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Legality of virus shutdowns debated

While protesters across the country defy stay-at-home orders to defend their freedoms at anti-quarantine rallies, constitutional law professors say the cases they are trying to bring against governors probably wouldn’t hold up in court.

Protesters in the state capitals of Maine and Pennsylvania congregated this past Monday, demanding that governors end the stay-at-home orders aimed at lessening the spread of COVID-19. The protests followed the lead of similar rallies in California, Colorado, Kentucky, Maryland, Michigan, Minnesota, North Carolina and Virginia.

Groups organizing the rallies have called for the governors’ restrictions to end on May 1, but many governors are extending the stay-at-home orders because they say the measures are working to flatten the curve and lessen the spread of the coronavirus. Last week, Maine Gov. Janet Mills signed a proclamation that extended Maine’s state of emergency through May 15. On Friday, Michigan Governor Gretchen Whitmer said her order, which was set to expire on May 1, will be extended until May 15, and that everyone entering a store must now wear a mask.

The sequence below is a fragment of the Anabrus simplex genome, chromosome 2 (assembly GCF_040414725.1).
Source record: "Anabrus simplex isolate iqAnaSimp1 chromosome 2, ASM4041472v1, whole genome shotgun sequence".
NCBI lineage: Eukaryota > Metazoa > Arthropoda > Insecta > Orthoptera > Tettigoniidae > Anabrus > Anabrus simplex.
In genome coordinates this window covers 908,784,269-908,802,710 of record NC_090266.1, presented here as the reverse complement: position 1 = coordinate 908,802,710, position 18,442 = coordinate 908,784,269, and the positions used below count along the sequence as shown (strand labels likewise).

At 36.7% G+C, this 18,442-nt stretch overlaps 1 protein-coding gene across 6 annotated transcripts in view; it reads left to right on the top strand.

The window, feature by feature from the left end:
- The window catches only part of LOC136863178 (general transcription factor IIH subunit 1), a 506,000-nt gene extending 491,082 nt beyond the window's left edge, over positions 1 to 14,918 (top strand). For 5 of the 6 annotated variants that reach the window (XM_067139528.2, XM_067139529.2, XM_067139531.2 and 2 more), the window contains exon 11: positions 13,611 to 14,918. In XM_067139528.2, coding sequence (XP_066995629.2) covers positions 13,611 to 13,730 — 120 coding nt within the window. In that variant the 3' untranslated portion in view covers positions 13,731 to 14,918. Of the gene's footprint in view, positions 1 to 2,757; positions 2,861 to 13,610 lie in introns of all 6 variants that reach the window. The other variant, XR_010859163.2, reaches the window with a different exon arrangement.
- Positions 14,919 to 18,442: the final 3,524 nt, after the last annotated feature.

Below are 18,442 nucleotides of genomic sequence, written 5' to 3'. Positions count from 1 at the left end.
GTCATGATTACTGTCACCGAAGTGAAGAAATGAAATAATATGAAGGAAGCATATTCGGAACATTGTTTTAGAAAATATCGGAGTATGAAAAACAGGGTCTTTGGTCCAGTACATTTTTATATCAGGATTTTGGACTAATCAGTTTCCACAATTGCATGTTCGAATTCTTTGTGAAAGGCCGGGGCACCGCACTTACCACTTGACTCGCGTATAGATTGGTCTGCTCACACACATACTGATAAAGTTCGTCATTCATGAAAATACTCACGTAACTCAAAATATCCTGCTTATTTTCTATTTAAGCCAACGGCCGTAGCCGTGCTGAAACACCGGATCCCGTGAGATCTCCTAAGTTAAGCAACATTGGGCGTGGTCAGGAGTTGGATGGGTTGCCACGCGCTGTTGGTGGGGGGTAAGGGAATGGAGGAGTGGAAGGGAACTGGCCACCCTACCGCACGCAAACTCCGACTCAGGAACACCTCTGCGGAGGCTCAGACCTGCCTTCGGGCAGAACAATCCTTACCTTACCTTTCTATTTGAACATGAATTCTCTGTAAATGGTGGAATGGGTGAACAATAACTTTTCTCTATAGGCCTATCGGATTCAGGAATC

Protesters weigh in

Those organizing and attending the rallies, many of whom were openly carrying firearms, say they are within their rights to peacefully assemble, and they believe the governors are abusing their power and causing economic devastation by requiring businesses to remain closed.